Twenty years ago, beer in Britain was one of two things: old men sitting in pubs wearing flatcaps and drinking warm, dark beers from pint mugs, or younger people drinking overly fizzy, mass-produced continental lagers. Now though, there are new challengers. Thanks mostly to Gordon Brown’s 2002 Progressive Beer Duty tax policy (a system lifted almost wholesale from Bavaria, where beer is practically a religion), small breweries get generous tax breaks against the massive corporations that used to totally dominate the market. For example, AB InBev brews all Budweisers, Stella Artois and Stella Cidre, Corona, Cubanisto, Brahma, Leffe, Becks, Hoegaarden and Boddingtons. That’s more variety than anywhere stocks on Mile End Road and it’s coming out of one brewery. Against this, the UK is defended by independent brewers producing experimental, small-scale and individual beers with all the character and knowledge that’s been lost in brewing vast quantities globally.
There are now over 1000 breweries in the UK – that’s more than at any point in the last 70 years. And again, the beer industry has to thank the government: despite around 30 pubs a week closing down, the Coalition’s support for small businesses driving growth in Britain, and (so far) a resistance to punitive drinks pricing in supermarkets, means that you can get better beers on the high street at reasonable prices. Weirdly, the financial crisis looks like it’s helping UK brewing; we don’t spend as much when we’re out, so we want something better. We’re unhappy about the way that huge companies control the market and our governments, we’re disillusioned with the sameness of their identikit products making every town the same, and we want to see people turning hobbies and passions into successful businesses that keep money close to home, that give training and opportunities to those who need it and that make really damn good beer.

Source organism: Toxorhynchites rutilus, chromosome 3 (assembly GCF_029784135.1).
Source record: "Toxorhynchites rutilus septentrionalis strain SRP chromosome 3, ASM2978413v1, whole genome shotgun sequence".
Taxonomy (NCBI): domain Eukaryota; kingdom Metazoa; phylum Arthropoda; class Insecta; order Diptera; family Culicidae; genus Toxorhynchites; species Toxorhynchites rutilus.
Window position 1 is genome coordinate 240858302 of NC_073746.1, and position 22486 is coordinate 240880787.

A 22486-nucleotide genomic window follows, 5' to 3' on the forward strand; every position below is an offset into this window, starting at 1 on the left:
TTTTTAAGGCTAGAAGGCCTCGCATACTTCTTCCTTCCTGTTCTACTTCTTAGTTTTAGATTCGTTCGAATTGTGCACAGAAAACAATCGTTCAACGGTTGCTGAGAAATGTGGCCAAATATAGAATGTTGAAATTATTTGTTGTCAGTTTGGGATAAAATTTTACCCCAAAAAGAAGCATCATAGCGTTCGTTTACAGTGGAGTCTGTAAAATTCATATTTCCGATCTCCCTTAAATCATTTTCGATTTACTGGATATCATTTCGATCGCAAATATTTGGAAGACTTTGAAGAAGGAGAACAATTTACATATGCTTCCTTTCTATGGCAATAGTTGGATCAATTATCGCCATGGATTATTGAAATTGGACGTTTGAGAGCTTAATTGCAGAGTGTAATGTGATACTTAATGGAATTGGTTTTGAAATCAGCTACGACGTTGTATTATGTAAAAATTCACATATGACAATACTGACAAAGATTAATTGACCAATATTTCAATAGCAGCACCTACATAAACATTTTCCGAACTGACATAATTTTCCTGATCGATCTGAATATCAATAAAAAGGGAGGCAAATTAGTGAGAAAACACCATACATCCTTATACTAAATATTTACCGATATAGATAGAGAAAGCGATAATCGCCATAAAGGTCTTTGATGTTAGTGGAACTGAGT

Getting younger customers to try craft beer and real ales was largely a brand and marketing issue. Breweries like BrewDog, Camden Town and Meantime are successful because they keep being different. BrewDog is a lesson in branding young: their output includes ‘This. Is. Lager’, ‘Hardcore IPA’, ‘Libertine Black Ale’ and a Warhol-style pop art label of Putin’s face for ‘Hello My Name is Vladimir’. Meantime pours the darkest beer they make into champagne bottles, makes beer with raspberries and recreates styles that died out in the 1700s. Camden Town Brewery makes the exclusive beers for Byron Hamburgers and teams with brewers internationally. The results are new styles and dramatically different limited editions that would be unthinkable to multinational brewers. ‘Versus Mohawk’ is the lovechild of partnership with a Swedish brewery and a lager/stout cross that’s as distinctive and characteristic of the new thinking in British beer as anything you’ll ever drink. Two Fingers Brewing Co. was set up in 2012 by seven guys who liked beer and decided to run a brewery in their spare time as a fundraising and awareness project for prostate cancer. As they were ‘too lazy to run a marathon’, they developed a fully UK-sourced beer in partnership with Hepworth’s and donate all profits to the charity Prostate Cancer UK. Find their beers in Tesco, Morrisons, Ocado or independents throughout London.
All the new brews tap into a London where hipsters, pop-ups, indie companies, irreverence and breaking the mould are the new standard. Where ten years ago there was an empty railway arch in a forgotten part of the city, now there are thriving businesses that train, employ and support their community. The revolution’s moved online as well, as social media announcements of tastings, tours, limited run beers, collaborations with other breweries or street food groups are taking London’s beer into the territory that music, art and
If anything, the best thing to come out of the beer revival is that there is more to drinking than lager, Guinness and old man’s pints. If you don’t think you like beer, then you haven’t found the one for you yet. Don’t worry about becoming an expert, just read the back of the labels and buy what you like the sound of. You don’t need to be an expert in hop varietals or malt types to know what tastes good and what doesn’t. Next time you’re in a bar, order the one with your favourite label. Next time you’re in a supermarket, pick up whatever is on offer – craft beers are almost always on some kind of promo in bigger shops. Get online and buy yourself a homebrew kit once you find a style you like, and you’ll be spending less than a pound a pint. Try getting that at Draper’s. Besides, how many students can say they make more beer than they know what to do with? If you can support UK small businesses and charities just by having a drink, then do it. Warning: the hangover will be just as bad if you like them too much.